We must stay separate. Too many Christians are being sucked into this and it's not healthy because we should be setting the agenda, not reacting to the world's agenda. Racism is not going to end and remember anti-Semitism is part of this but 'Jewish Lives Matter' has never, or will never, be an acceptable slogan. Racism won't end, or any state of mind that diminishes other people - including misogyny and homophobia for instance - until the Prince of Peace lives in our hearts. Jesus is the only answer. Not toppling statues, or worthy rhetoric. We should be proclaiming Jesus, not attacking each other in words and actions. Love your enemies and pray for those who persecute you.
We must pray for the racists and paedophiles out there, equally for those who have been hurt by them - not just for peace, but for their salvation. How many people are praying for the soul of Derek Chauvin (the policeman in Minneapolis) or Christian B (The German paedophile)? How many who love Israel pray for Jeremy Corbin or Stephen Sizer?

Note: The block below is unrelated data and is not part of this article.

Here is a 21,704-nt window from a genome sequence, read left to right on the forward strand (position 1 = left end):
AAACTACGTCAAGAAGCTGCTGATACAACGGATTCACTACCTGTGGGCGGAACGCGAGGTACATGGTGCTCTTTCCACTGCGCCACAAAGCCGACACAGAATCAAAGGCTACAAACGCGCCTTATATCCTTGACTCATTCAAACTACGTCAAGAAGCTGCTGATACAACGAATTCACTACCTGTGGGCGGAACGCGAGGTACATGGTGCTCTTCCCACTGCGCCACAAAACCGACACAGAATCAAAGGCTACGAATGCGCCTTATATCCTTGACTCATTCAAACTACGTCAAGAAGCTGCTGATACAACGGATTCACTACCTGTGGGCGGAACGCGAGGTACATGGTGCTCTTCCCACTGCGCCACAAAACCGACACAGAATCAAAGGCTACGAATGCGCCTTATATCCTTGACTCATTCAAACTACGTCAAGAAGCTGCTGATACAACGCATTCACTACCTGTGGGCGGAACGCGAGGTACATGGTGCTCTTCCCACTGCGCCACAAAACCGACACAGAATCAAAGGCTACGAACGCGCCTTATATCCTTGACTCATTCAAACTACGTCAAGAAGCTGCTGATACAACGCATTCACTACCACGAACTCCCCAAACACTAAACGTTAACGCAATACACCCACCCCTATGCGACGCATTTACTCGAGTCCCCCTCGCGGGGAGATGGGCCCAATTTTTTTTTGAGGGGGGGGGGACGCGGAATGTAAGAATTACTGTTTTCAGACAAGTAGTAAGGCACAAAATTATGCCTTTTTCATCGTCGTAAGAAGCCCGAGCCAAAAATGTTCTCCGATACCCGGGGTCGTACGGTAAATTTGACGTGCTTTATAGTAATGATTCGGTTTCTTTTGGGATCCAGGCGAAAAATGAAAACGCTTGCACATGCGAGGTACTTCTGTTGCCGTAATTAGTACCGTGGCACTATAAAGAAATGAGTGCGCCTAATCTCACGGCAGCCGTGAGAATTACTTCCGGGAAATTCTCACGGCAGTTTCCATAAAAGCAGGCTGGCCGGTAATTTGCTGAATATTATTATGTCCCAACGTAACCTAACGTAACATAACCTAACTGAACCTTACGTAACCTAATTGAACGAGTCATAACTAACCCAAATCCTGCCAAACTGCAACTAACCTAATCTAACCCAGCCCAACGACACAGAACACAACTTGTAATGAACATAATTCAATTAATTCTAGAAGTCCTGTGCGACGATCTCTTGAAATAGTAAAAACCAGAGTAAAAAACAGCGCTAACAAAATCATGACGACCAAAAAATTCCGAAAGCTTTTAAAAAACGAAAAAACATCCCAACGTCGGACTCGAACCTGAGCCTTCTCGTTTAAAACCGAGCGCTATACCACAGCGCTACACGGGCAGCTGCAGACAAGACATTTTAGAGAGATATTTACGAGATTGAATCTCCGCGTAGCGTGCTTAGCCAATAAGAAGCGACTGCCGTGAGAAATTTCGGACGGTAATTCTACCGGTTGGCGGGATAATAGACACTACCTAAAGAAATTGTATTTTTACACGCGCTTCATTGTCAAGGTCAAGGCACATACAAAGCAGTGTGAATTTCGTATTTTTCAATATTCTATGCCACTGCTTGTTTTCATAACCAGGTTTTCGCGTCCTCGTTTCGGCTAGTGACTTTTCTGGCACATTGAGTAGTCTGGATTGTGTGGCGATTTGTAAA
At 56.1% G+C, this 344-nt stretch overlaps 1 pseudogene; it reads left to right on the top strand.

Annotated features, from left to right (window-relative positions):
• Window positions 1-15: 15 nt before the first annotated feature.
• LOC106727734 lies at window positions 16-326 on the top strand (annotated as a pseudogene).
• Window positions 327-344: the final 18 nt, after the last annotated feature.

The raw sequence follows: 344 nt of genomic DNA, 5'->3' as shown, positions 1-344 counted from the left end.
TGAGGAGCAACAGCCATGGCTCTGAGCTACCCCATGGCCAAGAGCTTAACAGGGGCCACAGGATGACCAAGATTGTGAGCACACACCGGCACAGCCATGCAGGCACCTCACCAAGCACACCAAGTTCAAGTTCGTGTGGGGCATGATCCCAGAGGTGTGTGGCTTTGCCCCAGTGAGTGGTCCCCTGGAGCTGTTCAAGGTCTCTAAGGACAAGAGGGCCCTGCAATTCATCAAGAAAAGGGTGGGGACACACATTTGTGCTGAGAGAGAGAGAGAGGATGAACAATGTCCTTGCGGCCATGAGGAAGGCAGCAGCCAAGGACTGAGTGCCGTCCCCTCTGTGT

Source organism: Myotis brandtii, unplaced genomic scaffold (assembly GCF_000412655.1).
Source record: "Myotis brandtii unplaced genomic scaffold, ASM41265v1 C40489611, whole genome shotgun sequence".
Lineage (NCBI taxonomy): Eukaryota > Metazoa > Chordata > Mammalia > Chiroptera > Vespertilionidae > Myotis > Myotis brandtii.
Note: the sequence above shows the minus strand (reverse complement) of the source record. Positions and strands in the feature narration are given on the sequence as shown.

Hatred is poisonous and can total destroy our witness to the world and just add to the negative stereotypes of Christians, more known for hating the sin than loving the sinner!
"Make every effort to live in peace with everyone and to be holy; without holiness no one will see the Lord. See to it that no one falls short of the grace of God and that no bitter root grows up to cause trouble and defile many." (Hebrews 12:14-15)
Now's a good time to stop and think and ask God to bring to mind any bitter roots we may have, then dealing with them.The opinions expressed in this article are not necessarily those held by Cross Rhythms. Any expressed views were accurate at the time of publishing but may or may not reflect the views of the individuals concerned at a later date.